Sleep researchers from University of California campuses in Riverside and San Diego have found a link between sleep mechanism and emotional memory. The study — “Pharmacologically Increasing Sleep Spindles Enhances Recognition for Negative and High-arousal Memories” — appears in the Journal of Cognitive Neuroscience and talks about how prescription sleep aid like zolpidem (Ambien) makes an individual response to negative memories.
Mednick and UC San Diego psychologists Erik J. Kaestner and John T. Wixted found out that sleep spindles — bursts of brain activity are crucial to emotional memory.
“I was surprised by the specificity of the results, that the emotional memory improvement was specifically for the negative and high-arousal memories, and the ramifications of these results for people with anxiety disorders and PTSD,” Mednick said.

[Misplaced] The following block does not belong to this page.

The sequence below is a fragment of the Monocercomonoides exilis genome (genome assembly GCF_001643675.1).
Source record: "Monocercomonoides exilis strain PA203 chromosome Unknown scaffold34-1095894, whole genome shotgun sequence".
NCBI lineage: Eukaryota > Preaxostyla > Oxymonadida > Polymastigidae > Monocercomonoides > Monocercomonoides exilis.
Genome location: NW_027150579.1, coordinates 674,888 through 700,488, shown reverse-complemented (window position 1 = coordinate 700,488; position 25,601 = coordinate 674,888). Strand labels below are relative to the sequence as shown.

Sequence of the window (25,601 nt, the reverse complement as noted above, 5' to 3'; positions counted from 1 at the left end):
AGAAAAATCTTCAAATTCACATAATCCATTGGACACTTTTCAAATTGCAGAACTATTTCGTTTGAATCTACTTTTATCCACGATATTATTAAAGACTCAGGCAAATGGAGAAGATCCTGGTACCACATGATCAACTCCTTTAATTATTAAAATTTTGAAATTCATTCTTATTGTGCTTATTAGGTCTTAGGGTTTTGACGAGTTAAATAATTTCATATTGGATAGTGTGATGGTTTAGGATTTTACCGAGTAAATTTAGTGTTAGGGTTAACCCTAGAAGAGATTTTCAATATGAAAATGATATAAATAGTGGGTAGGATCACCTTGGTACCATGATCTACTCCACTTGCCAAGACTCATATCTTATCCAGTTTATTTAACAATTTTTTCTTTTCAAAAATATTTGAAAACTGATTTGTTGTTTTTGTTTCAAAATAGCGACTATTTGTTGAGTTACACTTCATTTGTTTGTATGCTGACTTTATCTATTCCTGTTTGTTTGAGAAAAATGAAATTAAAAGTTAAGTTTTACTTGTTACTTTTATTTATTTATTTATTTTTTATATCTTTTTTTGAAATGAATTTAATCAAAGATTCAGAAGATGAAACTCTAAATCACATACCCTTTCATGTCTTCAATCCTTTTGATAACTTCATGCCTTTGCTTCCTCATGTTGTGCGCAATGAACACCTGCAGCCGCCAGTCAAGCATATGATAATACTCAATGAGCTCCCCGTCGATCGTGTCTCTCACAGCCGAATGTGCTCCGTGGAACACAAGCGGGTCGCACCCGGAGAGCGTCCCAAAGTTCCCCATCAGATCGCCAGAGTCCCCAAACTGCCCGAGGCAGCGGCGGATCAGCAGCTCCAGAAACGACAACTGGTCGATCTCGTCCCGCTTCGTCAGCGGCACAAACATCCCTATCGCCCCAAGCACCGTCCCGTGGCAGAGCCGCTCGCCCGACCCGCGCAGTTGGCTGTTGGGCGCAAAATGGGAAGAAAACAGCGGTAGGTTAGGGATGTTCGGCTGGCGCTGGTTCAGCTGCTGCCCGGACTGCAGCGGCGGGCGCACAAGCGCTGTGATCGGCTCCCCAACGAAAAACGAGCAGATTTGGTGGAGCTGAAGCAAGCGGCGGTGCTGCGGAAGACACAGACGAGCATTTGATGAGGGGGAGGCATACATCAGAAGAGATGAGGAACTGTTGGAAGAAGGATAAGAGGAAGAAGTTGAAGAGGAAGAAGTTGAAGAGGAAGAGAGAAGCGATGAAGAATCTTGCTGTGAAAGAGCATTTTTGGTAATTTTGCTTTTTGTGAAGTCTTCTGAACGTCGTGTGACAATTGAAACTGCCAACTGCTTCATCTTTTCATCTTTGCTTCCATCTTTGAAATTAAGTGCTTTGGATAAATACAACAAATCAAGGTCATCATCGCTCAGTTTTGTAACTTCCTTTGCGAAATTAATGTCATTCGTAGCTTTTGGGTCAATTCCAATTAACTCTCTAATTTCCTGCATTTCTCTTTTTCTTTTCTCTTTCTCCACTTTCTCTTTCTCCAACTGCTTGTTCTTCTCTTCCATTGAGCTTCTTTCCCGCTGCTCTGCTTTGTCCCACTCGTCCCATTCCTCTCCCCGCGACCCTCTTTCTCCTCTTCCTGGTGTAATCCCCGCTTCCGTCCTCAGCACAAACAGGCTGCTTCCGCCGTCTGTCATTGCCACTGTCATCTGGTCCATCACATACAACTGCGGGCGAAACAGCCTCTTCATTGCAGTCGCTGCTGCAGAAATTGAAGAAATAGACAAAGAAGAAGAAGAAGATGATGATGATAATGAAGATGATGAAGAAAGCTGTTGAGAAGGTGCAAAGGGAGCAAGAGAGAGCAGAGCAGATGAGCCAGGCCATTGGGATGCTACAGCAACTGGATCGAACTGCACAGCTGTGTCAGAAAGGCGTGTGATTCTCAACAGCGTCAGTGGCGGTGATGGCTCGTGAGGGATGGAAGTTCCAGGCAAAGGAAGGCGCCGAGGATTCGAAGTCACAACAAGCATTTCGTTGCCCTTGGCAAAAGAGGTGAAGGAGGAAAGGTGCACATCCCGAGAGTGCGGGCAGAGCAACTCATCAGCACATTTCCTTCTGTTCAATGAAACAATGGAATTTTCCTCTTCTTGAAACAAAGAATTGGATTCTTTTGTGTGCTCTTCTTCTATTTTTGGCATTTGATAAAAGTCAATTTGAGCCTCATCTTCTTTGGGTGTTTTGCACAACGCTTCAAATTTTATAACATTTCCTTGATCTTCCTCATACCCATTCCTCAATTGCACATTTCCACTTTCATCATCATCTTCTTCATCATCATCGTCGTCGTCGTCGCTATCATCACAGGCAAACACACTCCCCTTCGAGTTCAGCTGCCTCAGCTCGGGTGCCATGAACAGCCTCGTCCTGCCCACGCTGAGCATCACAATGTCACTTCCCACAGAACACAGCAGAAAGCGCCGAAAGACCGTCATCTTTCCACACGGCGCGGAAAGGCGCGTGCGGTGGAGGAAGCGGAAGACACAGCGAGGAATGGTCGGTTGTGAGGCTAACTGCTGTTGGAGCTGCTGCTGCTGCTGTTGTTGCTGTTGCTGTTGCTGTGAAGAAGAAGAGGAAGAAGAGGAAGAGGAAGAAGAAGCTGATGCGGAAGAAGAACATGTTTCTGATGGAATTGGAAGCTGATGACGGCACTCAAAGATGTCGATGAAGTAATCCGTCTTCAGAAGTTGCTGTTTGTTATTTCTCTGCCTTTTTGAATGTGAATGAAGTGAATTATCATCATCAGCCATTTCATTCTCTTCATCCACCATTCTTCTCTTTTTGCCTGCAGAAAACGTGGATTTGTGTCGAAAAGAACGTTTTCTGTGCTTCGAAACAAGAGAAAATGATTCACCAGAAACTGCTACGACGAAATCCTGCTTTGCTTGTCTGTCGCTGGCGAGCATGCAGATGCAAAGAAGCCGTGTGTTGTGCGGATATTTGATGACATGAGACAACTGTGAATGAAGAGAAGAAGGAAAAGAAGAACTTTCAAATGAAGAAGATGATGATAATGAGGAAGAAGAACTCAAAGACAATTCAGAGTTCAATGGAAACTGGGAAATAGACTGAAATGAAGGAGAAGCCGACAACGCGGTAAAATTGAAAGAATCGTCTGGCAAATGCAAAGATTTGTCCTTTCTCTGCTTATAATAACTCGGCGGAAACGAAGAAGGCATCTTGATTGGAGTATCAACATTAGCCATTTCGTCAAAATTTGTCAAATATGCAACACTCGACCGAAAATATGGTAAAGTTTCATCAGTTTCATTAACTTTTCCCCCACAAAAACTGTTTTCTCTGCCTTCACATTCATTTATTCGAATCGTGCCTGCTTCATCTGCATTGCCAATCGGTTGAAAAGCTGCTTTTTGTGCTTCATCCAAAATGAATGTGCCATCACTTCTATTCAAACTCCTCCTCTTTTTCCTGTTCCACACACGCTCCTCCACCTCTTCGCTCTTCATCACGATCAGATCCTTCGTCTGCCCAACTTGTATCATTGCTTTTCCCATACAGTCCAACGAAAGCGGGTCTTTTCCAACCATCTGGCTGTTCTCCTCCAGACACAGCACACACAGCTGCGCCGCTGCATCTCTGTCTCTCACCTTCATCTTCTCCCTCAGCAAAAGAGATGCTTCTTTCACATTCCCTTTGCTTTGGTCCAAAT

“These are people who already have heightened memory for negative and high-arousal memories. Sleep drugs might be improving their memories for things they don’t want to remember.”
You can read more about this fascinating research here.